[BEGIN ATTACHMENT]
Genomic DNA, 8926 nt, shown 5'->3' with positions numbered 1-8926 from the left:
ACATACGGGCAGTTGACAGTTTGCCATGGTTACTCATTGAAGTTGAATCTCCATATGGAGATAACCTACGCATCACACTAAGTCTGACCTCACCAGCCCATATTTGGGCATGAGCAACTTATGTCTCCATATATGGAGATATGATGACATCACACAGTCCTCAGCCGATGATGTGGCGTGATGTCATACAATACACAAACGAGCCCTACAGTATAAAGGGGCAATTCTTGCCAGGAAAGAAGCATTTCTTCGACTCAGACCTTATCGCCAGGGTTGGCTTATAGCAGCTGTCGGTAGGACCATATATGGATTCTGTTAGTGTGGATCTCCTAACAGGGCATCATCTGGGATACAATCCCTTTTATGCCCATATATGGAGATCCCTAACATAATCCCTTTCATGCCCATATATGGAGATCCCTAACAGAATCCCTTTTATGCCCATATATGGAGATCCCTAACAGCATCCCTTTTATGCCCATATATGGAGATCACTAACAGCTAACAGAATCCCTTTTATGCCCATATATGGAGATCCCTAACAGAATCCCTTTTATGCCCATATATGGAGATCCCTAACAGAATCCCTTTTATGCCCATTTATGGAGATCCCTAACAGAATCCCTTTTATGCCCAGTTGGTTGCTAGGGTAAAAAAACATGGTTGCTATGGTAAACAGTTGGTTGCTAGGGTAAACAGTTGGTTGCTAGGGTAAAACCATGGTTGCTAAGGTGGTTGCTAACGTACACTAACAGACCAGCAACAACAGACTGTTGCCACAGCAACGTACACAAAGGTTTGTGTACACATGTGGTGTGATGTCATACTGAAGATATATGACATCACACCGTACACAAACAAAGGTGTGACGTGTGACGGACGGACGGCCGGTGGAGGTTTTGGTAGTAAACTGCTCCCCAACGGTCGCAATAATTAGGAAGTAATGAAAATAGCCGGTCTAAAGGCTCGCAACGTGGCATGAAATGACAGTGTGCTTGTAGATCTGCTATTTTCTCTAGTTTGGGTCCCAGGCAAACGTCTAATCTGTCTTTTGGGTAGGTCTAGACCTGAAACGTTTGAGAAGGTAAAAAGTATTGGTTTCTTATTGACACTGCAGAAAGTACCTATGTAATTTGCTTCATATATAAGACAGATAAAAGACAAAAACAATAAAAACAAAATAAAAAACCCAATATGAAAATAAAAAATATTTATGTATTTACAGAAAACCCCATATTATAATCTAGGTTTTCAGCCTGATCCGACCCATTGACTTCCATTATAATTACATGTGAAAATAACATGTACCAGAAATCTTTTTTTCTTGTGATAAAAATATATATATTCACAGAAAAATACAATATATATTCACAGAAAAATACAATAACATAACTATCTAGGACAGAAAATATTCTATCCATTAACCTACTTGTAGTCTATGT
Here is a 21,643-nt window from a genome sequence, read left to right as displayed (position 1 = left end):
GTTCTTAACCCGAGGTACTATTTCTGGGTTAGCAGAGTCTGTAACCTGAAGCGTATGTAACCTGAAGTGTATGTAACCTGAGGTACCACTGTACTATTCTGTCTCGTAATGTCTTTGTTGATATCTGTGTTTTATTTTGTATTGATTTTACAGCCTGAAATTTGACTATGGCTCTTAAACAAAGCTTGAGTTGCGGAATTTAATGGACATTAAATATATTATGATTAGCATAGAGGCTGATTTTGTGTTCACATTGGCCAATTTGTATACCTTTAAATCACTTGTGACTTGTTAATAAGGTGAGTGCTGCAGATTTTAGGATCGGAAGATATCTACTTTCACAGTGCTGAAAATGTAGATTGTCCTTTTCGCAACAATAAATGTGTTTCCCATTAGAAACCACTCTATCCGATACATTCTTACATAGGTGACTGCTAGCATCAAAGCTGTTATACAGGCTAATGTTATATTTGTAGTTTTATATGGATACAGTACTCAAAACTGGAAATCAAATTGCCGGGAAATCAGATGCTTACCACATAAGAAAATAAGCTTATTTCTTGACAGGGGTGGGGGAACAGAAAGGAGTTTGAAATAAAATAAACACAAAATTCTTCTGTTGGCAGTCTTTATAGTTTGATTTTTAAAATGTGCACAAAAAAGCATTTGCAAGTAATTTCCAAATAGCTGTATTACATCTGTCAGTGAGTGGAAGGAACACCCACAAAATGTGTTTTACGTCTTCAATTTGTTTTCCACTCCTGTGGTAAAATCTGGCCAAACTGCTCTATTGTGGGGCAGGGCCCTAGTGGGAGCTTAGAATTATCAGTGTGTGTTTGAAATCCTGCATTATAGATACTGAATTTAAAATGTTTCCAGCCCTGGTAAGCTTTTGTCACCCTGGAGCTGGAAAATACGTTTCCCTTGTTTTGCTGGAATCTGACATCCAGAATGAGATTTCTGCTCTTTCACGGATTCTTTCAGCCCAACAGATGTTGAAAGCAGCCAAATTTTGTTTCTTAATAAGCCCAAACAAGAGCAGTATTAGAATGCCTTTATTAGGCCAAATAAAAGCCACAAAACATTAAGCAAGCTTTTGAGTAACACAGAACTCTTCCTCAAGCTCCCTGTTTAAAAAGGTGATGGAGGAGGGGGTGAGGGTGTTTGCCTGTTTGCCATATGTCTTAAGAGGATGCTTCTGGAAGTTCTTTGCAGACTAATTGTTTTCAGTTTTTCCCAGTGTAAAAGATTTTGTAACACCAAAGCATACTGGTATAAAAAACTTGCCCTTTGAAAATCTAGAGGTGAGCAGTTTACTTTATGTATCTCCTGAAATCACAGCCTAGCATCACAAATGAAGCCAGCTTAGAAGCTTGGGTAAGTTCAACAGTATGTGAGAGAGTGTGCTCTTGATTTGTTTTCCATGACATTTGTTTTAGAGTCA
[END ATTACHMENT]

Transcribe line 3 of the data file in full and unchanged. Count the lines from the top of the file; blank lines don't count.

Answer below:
Here is a 21,643-nt window from a genome sequence, read left to right as displayed (position 1 = left end):